Bath house Sargfabrik Vienna | 2018
People like you frequent bathing establishments. They watch the colourful bathing life and enjoy it as if it were another institution of the entertainment industry. One evening in the cold, wet month of November, you are invited into a warm parallel world. Once you are inside the show bath becomes a bubble bath and reality blurs with artificial bathing romance.
Dressed in swimming costume you wander through a performance and water landscape and find yourself in a bubbling lake. Like all humans, you are looking for rest and relaxation, but imagine doing so in an environment that seems incredibly inhospitable. The shore of the salt lake is unkempt and marked by run-down industrial architecture. Chemicals flow into the water through huge pipes and form unappetising islands of foam.
On the everyday stage of the baths, your imaginary images meet the projection surface of the swimming pool. In the historically grown abundance of Viennese baths, the semi-public bathing house in the former coffin factory Maschner & Söhne in Vienna’s 14th district opens up to all for a spot of swimming. Steps lead down to a hidden place, in green-blue not far from the urban noise.
Your mobile phone is a pool. Hold it horizontally, the reflective surface is there to be dipped into.
The performance plays with moving alone in the midst of many through social places, somme filled with water, and exposes the audience to the contradiction of feelings of security and uncanniness. In the show, which encompasses the entire bathroom, Elena Carr, with and through her performers, questions the necessity of single-cabin architecture and wellness offerings.
“First impression: Ok. I can manage. Should I approach the blue-haired masked woman? I don’t because I have no idea what to say. The mobile phones flying into the pool in a high arc: Is that true? Are you going that far? Is that my phone in there now? A brief pause: No, I’m sure you don’t go that far. But you have lured me out of my reserve. I do care about my phone, especially because of all the pictures I don’t want to lose. Obviously I need a phone as a visual aid. The next experience: I don’t find athlete’s foot disgusting, in fact I find very little disgusting at all, and there’s no head cinema going on. Nevertheless, I find the situation on the massage divan with swinging feet unpleasant. I don’t really know what to say and decide to flee forward. Afterwards I would have preferred to say less, especially because the camera is rolling. Attack on my privacy successful, but different from what I thought. Quite different in the sauna. Sweaty skin rubbing against sweaty skin in an oversized T-shirt: I don’t mind at all, I even find it pleasant. Erotic feelings do not arise, which I am quite happy about. I would have hated to expose myself to that. The webbed latex gloves remind me of bloodied hands – without a concrete image in my mind’s eye. In any case, I don’t feel like a fish in primordial soup. And then there’s the brutal curiosity: the story about the Berlin restaurant with the aquarium and the bathing mermaids is new to me, a nice story to tell. But I realise that I have something to gain from the nakedness of others, so the bathing establishment becomes a show aquarium for me, and I’m right in the middle of it. So that’s how it is.”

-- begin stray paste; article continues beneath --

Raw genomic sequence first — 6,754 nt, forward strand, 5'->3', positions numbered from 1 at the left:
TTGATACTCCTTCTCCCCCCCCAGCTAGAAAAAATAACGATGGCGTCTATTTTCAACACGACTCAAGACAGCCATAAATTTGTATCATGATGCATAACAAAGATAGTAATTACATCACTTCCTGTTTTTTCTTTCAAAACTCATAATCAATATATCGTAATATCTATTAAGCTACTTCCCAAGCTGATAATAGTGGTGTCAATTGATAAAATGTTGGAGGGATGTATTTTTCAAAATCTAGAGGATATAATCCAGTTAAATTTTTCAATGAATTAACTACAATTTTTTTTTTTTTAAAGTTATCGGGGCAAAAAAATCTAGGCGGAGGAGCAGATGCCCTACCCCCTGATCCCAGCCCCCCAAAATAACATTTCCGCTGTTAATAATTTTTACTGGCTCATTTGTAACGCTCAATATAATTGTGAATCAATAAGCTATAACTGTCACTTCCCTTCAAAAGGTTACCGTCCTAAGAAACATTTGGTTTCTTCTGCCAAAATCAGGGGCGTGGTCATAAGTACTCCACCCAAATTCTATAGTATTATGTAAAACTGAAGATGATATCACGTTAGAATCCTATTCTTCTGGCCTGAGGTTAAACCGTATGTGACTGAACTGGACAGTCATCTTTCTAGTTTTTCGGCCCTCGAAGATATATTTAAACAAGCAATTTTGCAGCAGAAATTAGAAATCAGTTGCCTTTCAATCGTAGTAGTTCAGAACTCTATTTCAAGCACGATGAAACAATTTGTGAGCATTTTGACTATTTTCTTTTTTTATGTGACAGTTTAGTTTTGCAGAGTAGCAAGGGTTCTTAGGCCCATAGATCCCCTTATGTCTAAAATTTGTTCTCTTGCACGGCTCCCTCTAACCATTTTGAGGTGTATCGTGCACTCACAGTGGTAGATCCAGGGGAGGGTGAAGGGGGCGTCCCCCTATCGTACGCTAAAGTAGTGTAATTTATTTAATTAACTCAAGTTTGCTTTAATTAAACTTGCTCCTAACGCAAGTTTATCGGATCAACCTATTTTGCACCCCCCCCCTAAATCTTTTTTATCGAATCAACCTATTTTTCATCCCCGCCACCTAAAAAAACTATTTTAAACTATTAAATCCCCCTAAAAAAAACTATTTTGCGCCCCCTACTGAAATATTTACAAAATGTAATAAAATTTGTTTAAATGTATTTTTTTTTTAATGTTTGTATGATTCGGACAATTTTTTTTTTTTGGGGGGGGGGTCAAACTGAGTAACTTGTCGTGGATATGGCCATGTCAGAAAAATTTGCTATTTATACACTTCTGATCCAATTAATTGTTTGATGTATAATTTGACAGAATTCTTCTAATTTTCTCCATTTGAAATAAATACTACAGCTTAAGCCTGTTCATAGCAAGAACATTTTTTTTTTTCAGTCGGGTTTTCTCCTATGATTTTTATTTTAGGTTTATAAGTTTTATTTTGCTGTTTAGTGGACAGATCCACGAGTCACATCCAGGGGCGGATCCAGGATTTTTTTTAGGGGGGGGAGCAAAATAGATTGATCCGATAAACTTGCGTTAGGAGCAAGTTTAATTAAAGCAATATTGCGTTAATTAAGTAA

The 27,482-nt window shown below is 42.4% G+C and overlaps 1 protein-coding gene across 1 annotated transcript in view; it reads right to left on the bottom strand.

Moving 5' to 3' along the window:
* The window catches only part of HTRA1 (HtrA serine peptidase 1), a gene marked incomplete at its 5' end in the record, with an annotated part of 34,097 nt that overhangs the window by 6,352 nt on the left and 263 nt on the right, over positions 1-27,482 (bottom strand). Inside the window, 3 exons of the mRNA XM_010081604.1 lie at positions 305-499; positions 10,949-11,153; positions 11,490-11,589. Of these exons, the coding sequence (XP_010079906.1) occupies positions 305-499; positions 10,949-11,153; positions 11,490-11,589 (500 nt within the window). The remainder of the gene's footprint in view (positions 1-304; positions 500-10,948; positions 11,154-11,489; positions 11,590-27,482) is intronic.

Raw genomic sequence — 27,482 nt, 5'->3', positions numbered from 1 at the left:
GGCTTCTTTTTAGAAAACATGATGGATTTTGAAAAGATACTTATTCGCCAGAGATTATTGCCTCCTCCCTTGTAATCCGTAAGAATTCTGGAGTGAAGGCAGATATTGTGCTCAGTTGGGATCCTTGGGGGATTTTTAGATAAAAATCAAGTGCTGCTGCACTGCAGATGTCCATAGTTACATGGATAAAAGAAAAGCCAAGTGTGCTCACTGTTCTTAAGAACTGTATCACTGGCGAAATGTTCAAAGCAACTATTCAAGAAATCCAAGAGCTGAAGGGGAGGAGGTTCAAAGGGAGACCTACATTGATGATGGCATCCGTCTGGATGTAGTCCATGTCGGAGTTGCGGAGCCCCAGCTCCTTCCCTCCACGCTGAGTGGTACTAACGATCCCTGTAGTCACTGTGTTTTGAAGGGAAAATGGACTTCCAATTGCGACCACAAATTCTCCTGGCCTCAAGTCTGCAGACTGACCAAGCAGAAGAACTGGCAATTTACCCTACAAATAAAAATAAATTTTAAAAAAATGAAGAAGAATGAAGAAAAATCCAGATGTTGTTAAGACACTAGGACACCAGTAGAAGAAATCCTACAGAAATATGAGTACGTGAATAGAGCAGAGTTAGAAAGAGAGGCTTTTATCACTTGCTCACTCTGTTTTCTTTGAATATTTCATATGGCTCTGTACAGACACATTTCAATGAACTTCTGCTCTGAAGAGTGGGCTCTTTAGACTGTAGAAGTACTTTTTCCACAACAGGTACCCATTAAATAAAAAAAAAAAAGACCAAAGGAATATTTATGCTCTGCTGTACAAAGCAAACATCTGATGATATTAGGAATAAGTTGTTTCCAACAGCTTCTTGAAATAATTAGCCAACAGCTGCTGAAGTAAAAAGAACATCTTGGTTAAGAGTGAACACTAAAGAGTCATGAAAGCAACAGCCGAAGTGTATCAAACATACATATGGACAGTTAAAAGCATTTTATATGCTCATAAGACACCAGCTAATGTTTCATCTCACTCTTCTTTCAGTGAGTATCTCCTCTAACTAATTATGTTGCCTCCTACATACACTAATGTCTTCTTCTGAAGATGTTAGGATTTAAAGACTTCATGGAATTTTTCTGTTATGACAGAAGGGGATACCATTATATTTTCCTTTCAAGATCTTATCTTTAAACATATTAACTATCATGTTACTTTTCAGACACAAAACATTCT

Concept & artistic direction Elena Carr
Direction and production assistance Franziska Schindler
Performer Anna Sophie Adelt, Kitti Asztalos, Elena Carr, Christa Durun, Daniela Fessl, Aurelia van Kempen, Kilian Klapper, Johannes Krenner, Caroline Schindler, Franziska Schindler, Lea Wilsdorf
Choreography synchronised swimming Adél Horvath
Synchronised swimmers Jonas Beutlhauser, Elena Carr, Aurelia van Kempen, Johannes Krenner, Franziska Schindler
Costume & Stage design Elena Carr with Franziska Schindler, Lea Wilsdorf
Tailors Anna Sophie Adelt, Conny Laaber, Theresia Schindler
Off-Voice Franziska Schindler
Sound editing Oskar Kozeluh
Video message Stefanie Sargnagel
Cinematography & Editing minthe Produktion
Photography Klemens Kohlweis, Daniel Rajcsanyi
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